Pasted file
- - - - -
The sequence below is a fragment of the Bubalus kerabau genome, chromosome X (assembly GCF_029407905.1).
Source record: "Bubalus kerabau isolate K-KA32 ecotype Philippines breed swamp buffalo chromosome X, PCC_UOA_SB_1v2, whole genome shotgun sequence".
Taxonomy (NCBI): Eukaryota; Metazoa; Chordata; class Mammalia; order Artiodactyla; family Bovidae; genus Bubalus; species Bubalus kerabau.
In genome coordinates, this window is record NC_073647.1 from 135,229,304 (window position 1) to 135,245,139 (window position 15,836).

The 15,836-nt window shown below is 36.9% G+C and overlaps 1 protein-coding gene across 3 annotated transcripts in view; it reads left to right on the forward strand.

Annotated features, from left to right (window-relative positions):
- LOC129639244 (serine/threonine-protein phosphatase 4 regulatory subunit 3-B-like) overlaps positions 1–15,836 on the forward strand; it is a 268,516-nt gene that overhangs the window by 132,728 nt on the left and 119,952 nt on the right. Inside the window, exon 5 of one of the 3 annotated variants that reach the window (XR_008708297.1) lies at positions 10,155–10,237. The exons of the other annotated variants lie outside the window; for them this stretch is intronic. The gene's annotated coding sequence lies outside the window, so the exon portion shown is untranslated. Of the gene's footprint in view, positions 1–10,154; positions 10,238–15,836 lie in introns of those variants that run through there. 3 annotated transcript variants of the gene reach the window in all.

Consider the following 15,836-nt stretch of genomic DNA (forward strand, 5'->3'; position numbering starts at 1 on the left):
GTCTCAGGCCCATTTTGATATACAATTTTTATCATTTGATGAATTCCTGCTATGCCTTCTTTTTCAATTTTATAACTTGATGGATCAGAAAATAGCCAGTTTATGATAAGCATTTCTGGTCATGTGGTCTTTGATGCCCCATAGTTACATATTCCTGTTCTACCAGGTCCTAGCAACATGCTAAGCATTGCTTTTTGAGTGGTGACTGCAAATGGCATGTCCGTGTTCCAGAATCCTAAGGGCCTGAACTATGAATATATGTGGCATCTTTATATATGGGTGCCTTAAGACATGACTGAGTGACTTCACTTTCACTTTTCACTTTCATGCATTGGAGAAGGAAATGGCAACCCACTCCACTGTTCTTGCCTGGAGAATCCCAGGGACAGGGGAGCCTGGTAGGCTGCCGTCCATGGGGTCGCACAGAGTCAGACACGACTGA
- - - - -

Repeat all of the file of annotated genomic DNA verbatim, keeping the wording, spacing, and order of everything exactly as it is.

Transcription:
The sequence below is a fragment of the Bubalus kerabau genome, chromosome X (assembly GCF_029407905.1).
Source record: "Bubalus kerabau isolate K-KA32 ecotype Philippines breed swamp buffalo chromosome X, PCC_UOA_SB_1v2, whole genome shotgun sequence".
Taxonomy (NCBI): Eukaryota; Metazoa; Chordata; class Mammalia; order Artiodactyla; family Bovidae; genus Bubalus; species Bubalus kerabau.
In genome coordinates, this window is record NC_073647.1 from 135,229,304 (window position 1) to 135,245,139 (window position 15,836).

The 15,836-nt window shown below is 36.9% G+C and overlaps 1 protein-coding gene across 3 annotated transcripts in view; it reads left to right on the forward strand.

Annotated features, from left to right (window-relative positions):
- LOC129639244 (serine/threonine-protein phosphatase 4 regulatory subunit 3-B-like) overlaps positions 1–15,836 on the forward strand; it is a 268,516-nt gene that overhangs the window by 132,728 nt on the left and 119,952 nt on the right. Inside the window, exon 5 of one of the 3 annotated variants that reach the window (XR_008708297.1) lies at positions 10,155–10,237. The exons of the other annotated variants lie outside the window; for them this stretch is intronic. The gene's annotated coding sequence lies outside the window, so the exon portion shown is untranslated. Of the gene's footprint in view, positions 1–10,154; positions 10,238–15,836 lie in introns of those variants that run through there. 3 annotated transcript variants of the gene reach the window in all.

Consider the following 15,836-nt stretch of genomic DNA (forward strand, 5'->3'; position numbering starts at 1 on the left):
GTCTCAGGCCCATTTTGATATACAATTTTTATCATTTGATGAATTCCTGCTATGCCTTCTTTTTCAATTTTATAACTTGATGGATCAGAAAATAGCCAGTTTATGATAAGCATTTCTGGTCATGTGGTCTTTGATGCCCCATAGTTACATATTCCTGTTCTACCAGGTCCTAGCAACATGCTAAGCATTGCTTTTTGAGTGGTGACTGCAAATGGCATGTCCGTGTTCCAGAATCCTAAGGGCCTGAACTATGAATATATGTGGCATCTTTATATATGGGTGCCTTAAGACATGACTGAGTGACTTCACTTTCACTTTTCACTTTCATGCATTGGAGAAGGAAATGGCAACCCACTCCACTGTTCTTGCCTGGAGAATCCCAGGGACAGGGGAGCCTGGTAGGCTGCCGTCCATGGGGTCGCACAGAGTCAGACACGACTGA